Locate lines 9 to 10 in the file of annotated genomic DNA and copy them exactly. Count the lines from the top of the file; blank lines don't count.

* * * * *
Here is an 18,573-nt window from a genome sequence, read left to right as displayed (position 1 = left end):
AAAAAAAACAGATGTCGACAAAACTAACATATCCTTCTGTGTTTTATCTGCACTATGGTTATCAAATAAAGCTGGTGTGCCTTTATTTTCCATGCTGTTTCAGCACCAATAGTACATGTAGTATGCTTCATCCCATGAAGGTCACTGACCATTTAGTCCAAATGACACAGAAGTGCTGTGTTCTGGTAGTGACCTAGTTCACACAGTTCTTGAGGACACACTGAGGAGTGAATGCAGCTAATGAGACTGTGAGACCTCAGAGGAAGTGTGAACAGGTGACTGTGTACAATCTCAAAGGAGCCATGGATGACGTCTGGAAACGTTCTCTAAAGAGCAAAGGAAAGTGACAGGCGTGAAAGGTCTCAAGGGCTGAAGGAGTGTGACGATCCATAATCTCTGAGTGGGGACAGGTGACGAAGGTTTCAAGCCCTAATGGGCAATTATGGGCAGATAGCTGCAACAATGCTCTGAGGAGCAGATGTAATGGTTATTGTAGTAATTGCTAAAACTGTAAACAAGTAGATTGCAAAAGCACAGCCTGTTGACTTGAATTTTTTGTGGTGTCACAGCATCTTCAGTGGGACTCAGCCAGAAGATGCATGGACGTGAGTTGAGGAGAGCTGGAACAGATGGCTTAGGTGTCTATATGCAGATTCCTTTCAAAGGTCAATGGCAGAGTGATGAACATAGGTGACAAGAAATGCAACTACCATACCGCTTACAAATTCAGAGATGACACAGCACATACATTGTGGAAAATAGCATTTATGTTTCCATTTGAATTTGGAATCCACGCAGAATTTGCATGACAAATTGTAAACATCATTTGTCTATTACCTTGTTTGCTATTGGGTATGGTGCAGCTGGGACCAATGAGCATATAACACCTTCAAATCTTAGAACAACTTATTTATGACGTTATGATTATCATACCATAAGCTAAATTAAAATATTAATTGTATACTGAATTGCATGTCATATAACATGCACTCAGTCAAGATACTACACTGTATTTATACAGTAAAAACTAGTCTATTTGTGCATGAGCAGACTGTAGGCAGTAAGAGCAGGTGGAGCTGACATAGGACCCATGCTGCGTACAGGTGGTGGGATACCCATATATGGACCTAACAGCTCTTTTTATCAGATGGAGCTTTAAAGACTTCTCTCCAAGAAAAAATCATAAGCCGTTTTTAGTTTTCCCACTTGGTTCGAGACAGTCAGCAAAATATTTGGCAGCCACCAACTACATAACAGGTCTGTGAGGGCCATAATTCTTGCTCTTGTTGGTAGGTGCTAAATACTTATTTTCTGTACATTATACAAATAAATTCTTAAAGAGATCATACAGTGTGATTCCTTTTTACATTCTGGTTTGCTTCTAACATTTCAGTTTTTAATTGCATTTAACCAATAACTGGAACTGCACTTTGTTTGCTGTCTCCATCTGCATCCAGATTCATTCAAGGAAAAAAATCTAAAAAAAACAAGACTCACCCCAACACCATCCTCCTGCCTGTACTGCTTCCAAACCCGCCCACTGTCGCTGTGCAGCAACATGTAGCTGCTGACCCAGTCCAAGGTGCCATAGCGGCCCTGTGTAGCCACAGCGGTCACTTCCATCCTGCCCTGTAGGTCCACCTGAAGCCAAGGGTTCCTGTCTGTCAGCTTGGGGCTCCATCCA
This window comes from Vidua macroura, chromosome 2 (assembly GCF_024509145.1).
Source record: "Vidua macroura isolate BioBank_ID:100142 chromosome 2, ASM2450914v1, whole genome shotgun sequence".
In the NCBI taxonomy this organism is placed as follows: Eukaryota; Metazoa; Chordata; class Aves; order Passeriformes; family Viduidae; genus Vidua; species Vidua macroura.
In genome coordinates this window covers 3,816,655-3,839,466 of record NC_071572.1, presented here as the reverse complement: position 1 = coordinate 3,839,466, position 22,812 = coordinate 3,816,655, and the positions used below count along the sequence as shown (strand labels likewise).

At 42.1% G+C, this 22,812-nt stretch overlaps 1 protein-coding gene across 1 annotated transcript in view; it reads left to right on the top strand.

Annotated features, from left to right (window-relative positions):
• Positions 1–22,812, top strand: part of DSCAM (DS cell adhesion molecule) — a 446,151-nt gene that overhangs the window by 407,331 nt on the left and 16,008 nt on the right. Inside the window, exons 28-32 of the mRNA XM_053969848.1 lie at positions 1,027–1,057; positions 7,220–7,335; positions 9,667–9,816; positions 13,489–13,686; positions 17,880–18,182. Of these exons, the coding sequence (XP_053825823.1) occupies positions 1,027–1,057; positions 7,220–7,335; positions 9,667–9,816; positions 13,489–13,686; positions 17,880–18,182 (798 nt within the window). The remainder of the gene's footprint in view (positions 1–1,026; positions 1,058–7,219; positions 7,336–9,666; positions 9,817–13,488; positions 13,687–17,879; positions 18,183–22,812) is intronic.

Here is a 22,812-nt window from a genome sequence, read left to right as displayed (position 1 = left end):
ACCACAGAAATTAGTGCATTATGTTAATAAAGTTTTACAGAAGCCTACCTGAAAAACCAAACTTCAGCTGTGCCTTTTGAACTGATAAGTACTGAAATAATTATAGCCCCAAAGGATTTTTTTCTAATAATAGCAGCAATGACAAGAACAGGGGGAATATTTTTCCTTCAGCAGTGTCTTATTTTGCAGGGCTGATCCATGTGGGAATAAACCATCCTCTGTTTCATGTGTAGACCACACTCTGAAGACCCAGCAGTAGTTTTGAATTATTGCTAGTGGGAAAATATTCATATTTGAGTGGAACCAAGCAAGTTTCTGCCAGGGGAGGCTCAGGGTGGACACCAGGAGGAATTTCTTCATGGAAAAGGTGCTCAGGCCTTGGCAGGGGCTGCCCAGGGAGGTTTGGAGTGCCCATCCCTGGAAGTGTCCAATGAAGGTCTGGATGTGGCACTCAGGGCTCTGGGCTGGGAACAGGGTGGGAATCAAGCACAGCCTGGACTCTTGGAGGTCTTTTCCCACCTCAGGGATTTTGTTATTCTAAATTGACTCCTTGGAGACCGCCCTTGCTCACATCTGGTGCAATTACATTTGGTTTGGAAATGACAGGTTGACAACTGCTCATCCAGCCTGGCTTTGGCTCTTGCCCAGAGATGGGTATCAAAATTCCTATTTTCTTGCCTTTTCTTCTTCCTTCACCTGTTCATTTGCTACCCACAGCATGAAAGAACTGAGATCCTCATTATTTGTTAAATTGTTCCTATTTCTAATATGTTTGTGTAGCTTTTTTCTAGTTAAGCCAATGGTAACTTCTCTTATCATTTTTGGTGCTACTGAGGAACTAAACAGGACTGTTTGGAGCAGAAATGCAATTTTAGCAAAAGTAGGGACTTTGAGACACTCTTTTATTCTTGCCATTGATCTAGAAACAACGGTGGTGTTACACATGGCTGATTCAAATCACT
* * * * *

• Positions 1–22,812, top strand: part of DSCAM (DS cell adhesion molecule) — a 446,151-nt gene that overhangs the window by 407,331 nt on the left and 16,008 nt on the right. Inside the window, exons 28-32 of the mRNA XM_053969848.1 lie at positions 1,027–1,057; positions 7,220–7,335; positions 9,667–9,816; positions 13,489–13,686; positions 17,880–18,182. Of these exons, the coding sequence (XP_053825823.1) occupies positions 1,027–1,057; positions 7,220–7,335; positions 9,667–9,816; positions 13,489–13,686; positions 17,880–18,182 (798 nt within the window). The remainder of the gene's footprint in view (positions 1–1,026; positions 1,058–7,219; positions 7,336–9,666; positions 9,817–13,488; positions 13,687–17,879; positions 18,183–22,812) is intronic.

Here is a 22,812-nt window from a genome sequence, read left to right as displayed (position 1 = left end):